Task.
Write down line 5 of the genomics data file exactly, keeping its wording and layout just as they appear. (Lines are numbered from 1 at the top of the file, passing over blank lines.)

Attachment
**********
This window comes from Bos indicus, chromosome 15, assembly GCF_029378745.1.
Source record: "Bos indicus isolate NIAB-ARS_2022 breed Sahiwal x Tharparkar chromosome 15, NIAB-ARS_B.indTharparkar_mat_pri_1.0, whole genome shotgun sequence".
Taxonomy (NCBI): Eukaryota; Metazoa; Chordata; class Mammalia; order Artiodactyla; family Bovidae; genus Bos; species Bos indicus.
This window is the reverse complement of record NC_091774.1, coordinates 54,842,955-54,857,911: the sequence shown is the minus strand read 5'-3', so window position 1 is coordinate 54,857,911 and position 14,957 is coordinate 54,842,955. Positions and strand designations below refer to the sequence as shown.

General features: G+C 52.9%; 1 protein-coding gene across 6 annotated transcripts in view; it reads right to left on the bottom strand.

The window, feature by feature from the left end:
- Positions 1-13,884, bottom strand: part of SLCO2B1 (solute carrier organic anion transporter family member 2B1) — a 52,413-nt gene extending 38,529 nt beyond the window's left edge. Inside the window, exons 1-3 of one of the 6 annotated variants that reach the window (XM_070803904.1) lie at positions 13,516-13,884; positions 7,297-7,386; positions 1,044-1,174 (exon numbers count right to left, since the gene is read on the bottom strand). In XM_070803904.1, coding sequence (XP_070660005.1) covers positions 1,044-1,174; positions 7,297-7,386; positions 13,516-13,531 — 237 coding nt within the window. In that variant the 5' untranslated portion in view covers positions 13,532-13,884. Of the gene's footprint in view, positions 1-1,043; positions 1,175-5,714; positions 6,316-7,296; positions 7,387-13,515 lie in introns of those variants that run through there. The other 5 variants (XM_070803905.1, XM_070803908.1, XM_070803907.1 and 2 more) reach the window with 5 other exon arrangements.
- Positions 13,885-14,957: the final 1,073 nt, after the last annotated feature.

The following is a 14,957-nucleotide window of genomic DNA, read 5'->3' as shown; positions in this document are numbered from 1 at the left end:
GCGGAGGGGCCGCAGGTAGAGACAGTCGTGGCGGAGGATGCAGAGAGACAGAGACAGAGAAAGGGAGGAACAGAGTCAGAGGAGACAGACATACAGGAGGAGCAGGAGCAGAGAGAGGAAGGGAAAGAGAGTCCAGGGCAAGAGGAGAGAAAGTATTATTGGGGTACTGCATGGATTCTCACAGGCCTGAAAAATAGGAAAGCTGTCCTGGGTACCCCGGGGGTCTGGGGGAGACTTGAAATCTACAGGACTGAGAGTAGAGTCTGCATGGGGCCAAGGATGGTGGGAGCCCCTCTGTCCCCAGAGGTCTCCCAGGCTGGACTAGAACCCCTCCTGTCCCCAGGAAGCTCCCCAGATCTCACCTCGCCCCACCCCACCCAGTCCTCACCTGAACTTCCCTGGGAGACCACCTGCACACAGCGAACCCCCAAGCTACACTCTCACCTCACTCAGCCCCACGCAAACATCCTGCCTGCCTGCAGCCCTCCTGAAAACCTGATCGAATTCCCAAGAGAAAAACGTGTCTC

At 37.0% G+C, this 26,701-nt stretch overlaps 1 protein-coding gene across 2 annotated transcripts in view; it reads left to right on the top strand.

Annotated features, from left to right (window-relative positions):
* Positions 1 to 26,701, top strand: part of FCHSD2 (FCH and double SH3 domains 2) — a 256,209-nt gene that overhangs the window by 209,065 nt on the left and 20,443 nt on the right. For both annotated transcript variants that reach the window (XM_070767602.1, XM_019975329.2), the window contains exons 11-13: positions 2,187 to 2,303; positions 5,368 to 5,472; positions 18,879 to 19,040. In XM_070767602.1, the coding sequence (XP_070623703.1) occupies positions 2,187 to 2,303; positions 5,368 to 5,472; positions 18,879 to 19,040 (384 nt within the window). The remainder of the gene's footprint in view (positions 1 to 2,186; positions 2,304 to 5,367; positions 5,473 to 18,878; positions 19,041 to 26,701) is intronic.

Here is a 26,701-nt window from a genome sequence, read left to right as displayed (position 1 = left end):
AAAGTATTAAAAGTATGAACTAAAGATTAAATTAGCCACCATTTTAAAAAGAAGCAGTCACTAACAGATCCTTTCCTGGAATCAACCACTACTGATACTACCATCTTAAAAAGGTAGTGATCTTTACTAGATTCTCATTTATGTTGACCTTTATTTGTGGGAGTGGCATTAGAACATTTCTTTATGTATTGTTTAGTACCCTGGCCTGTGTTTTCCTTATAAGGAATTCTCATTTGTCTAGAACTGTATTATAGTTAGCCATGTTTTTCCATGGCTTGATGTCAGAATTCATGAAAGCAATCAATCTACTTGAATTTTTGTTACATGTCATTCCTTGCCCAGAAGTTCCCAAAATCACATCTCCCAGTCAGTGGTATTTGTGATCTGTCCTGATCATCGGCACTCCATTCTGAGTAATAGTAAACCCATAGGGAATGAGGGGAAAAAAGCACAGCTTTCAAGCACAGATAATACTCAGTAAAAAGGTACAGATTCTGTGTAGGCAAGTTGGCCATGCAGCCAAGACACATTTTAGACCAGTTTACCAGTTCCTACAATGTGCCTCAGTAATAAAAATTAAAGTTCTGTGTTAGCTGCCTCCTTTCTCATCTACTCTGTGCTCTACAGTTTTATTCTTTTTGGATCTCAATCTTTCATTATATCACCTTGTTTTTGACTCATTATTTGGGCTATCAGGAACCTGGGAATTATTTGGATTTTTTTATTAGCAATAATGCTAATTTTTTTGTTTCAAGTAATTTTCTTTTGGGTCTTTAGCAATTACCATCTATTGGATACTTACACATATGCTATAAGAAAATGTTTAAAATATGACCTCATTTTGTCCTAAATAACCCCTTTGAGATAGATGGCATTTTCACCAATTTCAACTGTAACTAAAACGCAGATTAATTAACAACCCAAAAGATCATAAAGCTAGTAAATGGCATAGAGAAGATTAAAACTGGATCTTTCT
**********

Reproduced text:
General features: G+C 52.9%; 1 protein-coding gene across 6 annotated transcripts in view; it reads right to left on the bottom strand.